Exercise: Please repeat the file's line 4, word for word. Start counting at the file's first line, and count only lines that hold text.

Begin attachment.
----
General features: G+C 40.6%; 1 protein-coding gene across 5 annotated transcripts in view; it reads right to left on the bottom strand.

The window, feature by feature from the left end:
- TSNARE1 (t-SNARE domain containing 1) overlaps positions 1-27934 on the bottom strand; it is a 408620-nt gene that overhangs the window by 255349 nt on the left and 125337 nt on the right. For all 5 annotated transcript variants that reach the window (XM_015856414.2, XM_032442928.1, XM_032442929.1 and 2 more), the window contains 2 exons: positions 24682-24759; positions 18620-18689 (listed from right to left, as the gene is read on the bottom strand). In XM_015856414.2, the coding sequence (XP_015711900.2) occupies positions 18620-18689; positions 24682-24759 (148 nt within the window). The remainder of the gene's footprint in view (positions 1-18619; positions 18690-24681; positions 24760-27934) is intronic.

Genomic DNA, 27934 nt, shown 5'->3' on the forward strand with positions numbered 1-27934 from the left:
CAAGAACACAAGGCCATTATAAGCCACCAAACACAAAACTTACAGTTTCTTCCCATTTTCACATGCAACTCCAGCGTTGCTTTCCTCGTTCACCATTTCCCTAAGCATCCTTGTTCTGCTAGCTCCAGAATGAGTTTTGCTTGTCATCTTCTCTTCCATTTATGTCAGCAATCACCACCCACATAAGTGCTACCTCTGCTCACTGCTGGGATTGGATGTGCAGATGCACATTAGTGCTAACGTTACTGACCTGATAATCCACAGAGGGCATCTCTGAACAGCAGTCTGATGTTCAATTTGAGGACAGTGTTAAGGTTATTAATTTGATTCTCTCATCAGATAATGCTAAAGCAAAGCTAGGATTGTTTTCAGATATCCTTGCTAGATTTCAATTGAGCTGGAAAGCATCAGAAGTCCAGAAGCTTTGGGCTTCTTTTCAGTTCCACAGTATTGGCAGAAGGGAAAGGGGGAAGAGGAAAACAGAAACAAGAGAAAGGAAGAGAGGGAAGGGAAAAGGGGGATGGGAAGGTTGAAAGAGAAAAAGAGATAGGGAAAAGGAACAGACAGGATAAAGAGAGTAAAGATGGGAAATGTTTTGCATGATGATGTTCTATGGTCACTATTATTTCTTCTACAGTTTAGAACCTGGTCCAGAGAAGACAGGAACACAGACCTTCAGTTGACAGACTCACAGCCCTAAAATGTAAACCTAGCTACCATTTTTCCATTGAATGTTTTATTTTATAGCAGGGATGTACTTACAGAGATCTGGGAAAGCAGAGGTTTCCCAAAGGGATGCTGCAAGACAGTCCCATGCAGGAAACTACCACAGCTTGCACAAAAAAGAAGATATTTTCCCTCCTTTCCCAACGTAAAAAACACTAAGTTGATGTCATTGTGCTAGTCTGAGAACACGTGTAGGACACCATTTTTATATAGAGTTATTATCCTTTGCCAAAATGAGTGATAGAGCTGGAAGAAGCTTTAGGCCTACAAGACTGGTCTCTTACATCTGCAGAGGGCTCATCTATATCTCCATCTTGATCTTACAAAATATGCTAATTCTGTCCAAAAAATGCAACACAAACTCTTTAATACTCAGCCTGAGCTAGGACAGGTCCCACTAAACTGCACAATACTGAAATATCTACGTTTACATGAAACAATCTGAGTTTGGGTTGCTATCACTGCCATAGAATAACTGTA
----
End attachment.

Genomic DNA, 27934 nt, shown 5'->3' on the forward strand with positions numbered 1-27934 from the left: